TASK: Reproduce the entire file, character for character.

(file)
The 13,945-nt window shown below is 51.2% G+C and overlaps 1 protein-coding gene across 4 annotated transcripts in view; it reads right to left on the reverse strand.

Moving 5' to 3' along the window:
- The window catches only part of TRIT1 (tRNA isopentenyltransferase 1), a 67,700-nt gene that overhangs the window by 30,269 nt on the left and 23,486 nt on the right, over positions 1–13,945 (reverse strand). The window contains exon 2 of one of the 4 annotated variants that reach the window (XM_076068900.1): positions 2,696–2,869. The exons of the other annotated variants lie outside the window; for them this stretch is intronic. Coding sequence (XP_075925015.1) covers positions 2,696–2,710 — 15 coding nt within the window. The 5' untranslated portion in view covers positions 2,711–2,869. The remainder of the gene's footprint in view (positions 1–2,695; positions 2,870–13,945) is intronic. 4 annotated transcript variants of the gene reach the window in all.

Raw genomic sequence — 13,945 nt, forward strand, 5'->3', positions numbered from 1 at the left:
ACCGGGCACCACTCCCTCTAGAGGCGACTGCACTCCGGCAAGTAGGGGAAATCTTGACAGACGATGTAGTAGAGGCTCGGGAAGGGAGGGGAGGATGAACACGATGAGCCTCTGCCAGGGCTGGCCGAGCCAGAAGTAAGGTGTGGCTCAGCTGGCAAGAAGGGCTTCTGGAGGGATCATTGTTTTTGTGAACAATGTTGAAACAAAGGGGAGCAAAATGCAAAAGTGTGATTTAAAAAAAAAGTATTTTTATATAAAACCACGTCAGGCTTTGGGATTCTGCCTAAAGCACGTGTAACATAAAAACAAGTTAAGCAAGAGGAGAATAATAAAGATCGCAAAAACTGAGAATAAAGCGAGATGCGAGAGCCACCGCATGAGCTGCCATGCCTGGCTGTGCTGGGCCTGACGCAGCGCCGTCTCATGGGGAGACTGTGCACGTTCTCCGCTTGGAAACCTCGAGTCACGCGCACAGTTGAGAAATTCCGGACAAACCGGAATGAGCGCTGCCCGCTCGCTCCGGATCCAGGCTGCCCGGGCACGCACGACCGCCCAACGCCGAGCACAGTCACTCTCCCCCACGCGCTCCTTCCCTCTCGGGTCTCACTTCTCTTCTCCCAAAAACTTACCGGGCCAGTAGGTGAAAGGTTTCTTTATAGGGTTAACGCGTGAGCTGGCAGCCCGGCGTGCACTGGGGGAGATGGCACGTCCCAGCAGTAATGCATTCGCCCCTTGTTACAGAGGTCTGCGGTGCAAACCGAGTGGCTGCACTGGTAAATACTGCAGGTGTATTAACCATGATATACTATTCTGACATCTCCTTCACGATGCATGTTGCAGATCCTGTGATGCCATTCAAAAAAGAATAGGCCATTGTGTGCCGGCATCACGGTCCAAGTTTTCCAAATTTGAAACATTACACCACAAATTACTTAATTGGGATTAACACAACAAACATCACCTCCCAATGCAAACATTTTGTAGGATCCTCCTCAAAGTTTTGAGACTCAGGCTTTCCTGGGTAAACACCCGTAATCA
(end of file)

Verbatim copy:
The 13,945-nt window shown below is 51.2% G+C and overlaps 1 protein-coding gene across 4 annotated transcripts in view; it reads right to left on the reverse strand.

Moving 5' to 3' along the window:
- The window catches only part of TRIT1 (tRNA isopentenyltransferase 1), a 67,700-nt gene that overhangs the window by 30,269 nt on the left and 23,486 nt on the right, over positions 1–13,945 (reverse strand). The window contains exon 2 of one of the 4 annotated variants that reach the window (XM_076068900.1): positions 2,696–2,869. The exons of the other annotated variants lie outside the window; for them this stretch is intronic. Coding sequence (XP_075925015.1) covers positions 2,696–2,710 — 15 coding nt within the window. The 5' untranslated portion in view covers positions 2,711–2,869. The remainder of the gene's footprint in view (positions 1–2,695; positions 2,870–13,945) is intronic. 4 annotated transcript variants of the gene reach the window in all.

Raw genomic sequence — 13,945 nt, forward strand, 5'->3', positions numbered from 1 at the left:
ACCGGGCACCACTCCCTCTAGAGGCGACTGCACTCCGGCAAGTAGGGGAAATCTTGACAGACGATGTAGTAGAGGCTCGGGAAGGGAGGGGAGGATGAACACGATGAGCCTCTGCCAGGGCTGGCCGAGCCAGAAGTAAGGTGTGGCTCAGCTGGCAAGAAGGGCTTCTGGAGGGATCATTGTTTTTGTGAACAATGTTGAAACAAAGGGGAGCAAAATGCAAAAGTGTGATTTAAAAAAAAAGTATTTTTATATAAAACCACGTCAGGCTTTGGGATTCTGCCTAAAGCACGTGTAACATAAAAACAAGTTAAGCAAGAGGAGAATAATAAAGATCGCAAAAACTGAGAATAAAGCGAGATGCGAGAGCCACCGCATGAGCTGCCATGCCTGGCTGTGCTGGGCCTGACGCAGCGCCGTCTCATGGGGAGACTGTGCACGTTCTCCGCTTGGAAACCTCGAGTCACGCGCACAGTTGAGAAATTCCGGACAAACCGGAATGAGCGCTGCCCGCTCGCTCCGGATCCAGGCTGCCCGGGCACGCACGACCGCCCAACGCCGAGCACAGTCACTCTCCCCCACGCGCTCCTTCCCTCTCGGGTCTCACTTCTCTTCTCCCAAAAACTTACCGGGCCAGTAGGTGAAAGGTTTCTTTATAGGGTTAACGCGTGAGCTGGCAGCCCGGCGTGCACTGGGGGAGATGGCACGTCCCAGCAGTAATGCATTCGCCCCTTGTTACAGAGGTCTGCGGTGCAAACCGAGTGGCTGCACTGGTAAATACTGCAGGTGTATTAACCATGATATACTATTCTGACATCTCCTTCACGATGCATGTTGCAGATCCTGTGATGCCATTCAAAAAAGAATAGGCCATTGTGTGCCGGCATCACGGTCCAAGTTTTCCAAATTTGAAACATTACACCACAAATTACTTAATTGGGATTAACACAACAAACATCACCTCCCAATGCAAACATTTTGTAGGATCCTCCTCAAAGTTTTGAGACTCAGGCTTTCCTGGGTAAACACCCGTAATCA